ServiceMagic.com, or SpamMagic?

This summer, we had a problem with water in the basement. With our son in the hospital, it didn't exactly take a high priority, but eventually we had to get it taken care of, as it was bringing in a lot of sediment and mildew (and mold is one of my biggest allergy-triggers). I realized, though, that for a problem like this, where I had what appeared to be water seeping into the basement from an unknown source (was it coming in from underground, a broken pipe, or a leaky vent to the outside?), I had no idea who to call. That's when someone directed me to the web site, ServiceMagic.com. "Get Matched to Top-Rated Service Professionals", their site proclaims.

So, I created an account and described my problem. I thought this would be a good opportunity to use my brand new Google Voice phone number, too (720-23-YAKKO :D ), as I wouldn't have to provide my cell or home telephone number, just in case. As you will see, this turned out to be quite a blessing.

I got a call from a company to come out and take a look. Unfortunately (or fortunately), they had one time available that week that didn't work for me, and the next available time was several weeks away. I went ahead and scheduled that other time. I then called my insurance agent, and from them I got a list of contractors they used. (I also checked to see if my homeowner's policy would cover this water damage, which, alas, it didn't.) I called one of their "preferred contractors", and they were able to schedule a time in the much more immediate future.

In the meantime, I got another call from the contractor that ServiceMagic referred to me, asking again if I wanted the time that wouldn't work for me. (Note that these calls were going to my Google Voice number, so they would leave a message and I would call them back.) The contact number was very different, leading me to believe that I first was contacted by a scheduling service before and the local contractor later. Whether the scheduler was a part of ServiceMagic, the contractor, or some third-party go-between, I'm not sure. But in any case, I again verified my appointment for several weeks out.

The contractor I contacted through my insurance agent came out and diagnosed the problem as a leaky drainage pan with the air conditioner. We then scheduled an appointment with the HVAC company to come out and fix that (and reconsidered an annual maintenance contract with them), and the leak was taken care of. (It actually cost us twice as much more for the contractor to diagnose the problem, than it did for the HVAC guys to fix it.) Problem solved, I then called the other contractor — the one referred to me by ServiceMagic — and canceled my appointment.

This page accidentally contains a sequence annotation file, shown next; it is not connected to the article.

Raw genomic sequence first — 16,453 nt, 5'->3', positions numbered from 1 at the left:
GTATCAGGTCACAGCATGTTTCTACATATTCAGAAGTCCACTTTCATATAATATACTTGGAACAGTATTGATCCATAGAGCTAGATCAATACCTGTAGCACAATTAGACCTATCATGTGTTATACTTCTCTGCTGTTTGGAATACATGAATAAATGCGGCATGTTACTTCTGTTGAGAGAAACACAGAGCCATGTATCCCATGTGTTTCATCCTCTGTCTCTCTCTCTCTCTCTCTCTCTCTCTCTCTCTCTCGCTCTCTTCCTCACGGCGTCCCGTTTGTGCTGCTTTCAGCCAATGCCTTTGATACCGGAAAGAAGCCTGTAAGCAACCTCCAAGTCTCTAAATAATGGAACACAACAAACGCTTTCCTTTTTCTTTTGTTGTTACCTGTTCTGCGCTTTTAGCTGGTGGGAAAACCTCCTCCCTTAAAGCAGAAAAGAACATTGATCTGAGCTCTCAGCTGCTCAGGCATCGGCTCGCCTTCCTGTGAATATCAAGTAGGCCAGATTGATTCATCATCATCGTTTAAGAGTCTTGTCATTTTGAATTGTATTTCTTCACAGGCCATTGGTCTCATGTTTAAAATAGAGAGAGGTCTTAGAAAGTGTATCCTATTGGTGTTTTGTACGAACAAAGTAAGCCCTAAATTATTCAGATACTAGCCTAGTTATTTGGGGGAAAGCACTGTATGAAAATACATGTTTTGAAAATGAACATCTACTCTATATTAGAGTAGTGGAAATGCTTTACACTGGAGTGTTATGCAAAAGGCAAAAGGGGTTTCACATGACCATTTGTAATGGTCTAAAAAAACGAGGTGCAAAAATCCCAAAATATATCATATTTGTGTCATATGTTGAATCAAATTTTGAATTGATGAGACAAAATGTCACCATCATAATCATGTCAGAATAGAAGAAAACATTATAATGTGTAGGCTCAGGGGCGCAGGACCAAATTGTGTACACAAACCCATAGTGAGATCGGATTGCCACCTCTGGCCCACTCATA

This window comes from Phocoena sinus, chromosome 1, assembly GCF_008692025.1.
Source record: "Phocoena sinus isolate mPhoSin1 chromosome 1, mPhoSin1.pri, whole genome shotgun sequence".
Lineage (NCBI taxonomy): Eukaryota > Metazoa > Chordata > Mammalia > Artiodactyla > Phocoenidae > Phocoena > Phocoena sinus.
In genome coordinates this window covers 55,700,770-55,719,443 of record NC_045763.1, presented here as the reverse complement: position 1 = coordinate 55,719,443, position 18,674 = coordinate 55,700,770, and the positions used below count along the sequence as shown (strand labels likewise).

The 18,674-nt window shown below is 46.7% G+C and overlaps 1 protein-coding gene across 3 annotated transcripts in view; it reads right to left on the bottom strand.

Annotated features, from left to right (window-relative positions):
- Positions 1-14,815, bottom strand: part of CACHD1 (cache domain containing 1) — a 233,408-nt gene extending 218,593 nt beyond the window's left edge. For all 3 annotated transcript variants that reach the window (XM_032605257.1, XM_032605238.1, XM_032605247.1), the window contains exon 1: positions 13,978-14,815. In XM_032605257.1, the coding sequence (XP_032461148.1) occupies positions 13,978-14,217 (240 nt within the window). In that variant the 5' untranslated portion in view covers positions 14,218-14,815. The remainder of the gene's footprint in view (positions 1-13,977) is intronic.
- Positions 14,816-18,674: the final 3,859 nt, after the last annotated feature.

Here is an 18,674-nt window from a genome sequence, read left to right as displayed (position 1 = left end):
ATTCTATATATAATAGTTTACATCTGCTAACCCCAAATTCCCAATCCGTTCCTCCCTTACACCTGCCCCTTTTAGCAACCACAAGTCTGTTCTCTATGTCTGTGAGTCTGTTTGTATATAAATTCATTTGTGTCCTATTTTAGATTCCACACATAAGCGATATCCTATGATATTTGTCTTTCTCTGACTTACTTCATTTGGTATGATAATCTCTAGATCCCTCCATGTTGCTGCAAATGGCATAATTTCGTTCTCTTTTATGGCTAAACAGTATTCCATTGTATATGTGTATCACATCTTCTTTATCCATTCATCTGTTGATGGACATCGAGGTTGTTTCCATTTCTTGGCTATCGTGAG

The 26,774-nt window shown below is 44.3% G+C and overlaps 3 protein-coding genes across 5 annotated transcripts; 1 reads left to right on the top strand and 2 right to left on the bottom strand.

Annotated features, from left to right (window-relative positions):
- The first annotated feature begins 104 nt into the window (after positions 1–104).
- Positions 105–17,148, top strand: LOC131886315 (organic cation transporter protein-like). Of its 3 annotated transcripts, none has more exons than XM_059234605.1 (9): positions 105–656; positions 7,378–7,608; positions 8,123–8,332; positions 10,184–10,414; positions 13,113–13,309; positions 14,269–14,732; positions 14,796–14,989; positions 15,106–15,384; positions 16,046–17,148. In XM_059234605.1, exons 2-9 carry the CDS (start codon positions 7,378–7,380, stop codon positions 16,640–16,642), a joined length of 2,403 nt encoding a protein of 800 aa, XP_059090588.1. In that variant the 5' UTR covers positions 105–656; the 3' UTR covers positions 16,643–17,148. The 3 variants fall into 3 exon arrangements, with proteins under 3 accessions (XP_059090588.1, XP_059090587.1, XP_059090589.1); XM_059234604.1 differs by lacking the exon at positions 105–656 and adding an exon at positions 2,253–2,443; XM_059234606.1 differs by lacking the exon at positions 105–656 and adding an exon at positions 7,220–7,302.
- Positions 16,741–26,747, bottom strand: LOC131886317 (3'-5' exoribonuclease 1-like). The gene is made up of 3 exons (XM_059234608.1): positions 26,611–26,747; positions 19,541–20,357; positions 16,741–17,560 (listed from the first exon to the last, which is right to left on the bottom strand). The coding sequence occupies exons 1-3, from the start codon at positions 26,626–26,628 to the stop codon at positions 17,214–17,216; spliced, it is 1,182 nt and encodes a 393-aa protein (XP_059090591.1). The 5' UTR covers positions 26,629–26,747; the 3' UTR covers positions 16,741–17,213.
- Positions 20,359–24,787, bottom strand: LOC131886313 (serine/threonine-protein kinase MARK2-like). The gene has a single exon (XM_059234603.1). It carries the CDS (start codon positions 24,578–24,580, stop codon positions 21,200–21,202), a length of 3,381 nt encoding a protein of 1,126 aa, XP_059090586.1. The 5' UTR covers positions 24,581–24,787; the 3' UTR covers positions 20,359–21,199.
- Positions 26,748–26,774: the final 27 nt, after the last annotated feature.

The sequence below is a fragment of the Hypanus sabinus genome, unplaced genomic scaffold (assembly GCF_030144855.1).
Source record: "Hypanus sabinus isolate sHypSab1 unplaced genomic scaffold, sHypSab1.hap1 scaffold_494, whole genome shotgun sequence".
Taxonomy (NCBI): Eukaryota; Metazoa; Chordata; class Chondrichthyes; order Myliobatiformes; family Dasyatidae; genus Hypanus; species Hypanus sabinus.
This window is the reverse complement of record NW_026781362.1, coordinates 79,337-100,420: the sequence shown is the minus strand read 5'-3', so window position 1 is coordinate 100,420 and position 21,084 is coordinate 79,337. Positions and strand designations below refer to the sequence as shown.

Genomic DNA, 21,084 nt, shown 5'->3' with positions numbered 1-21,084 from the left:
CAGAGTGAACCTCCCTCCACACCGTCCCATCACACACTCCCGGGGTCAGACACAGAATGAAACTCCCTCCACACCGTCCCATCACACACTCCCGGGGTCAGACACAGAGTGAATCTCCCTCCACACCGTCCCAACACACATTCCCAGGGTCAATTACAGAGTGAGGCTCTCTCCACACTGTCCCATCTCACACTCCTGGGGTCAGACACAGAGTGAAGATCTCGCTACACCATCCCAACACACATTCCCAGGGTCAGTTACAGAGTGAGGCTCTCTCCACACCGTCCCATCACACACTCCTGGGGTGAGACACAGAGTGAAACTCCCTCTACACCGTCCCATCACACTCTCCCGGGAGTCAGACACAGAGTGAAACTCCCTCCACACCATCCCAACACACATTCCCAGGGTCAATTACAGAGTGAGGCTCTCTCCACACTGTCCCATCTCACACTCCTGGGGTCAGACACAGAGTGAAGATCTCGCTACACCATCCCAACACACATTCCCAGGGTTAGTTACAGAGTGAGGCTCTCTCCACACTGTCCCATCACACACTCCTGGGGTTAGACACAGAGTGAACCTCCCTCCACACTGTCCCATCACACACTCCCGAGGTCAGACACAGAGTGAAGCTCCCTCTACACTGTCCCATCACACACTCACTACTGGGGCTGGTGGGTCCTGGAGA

The contractor has since contacted me a couple more times (once by phone and once in a letter), and ServiceMagic once (e-mail), about that appointment directly. Basically, the nature of the messages have been "if you reconsider, we can still help you". Nothing outrageous, and nothing to get too upset about.

What has been extremely annoying have been the completely unsolicited calls I've received, totally unrelated to this project. I had three calls attempting to schedule a time to install carbon monoxide detectors in my basement (one claiming it was required to meet compliance for rental properties — my home is not a rental; and anyway, I already have a CO alarm in my basement), and one was a plumber that was, as his message said, "calling to verify our appointment in a half an hour" (I of course had made no such appointment).

Again, fortunately, this is all going to my Google Voice phone number, so I'm not bothered at work or at home by these phone calls for random services I did not order or do not want. However, it still bothers me that ServiceMagic.com seems to be giving out my personal information to contractors that have nothing to do with me, without my authorization (I did actually click an OK before the first contractor called me). So far, I only have to listen to and ignore their messages; heaven help them if someone comes to my doorstep claiming they have an appointment.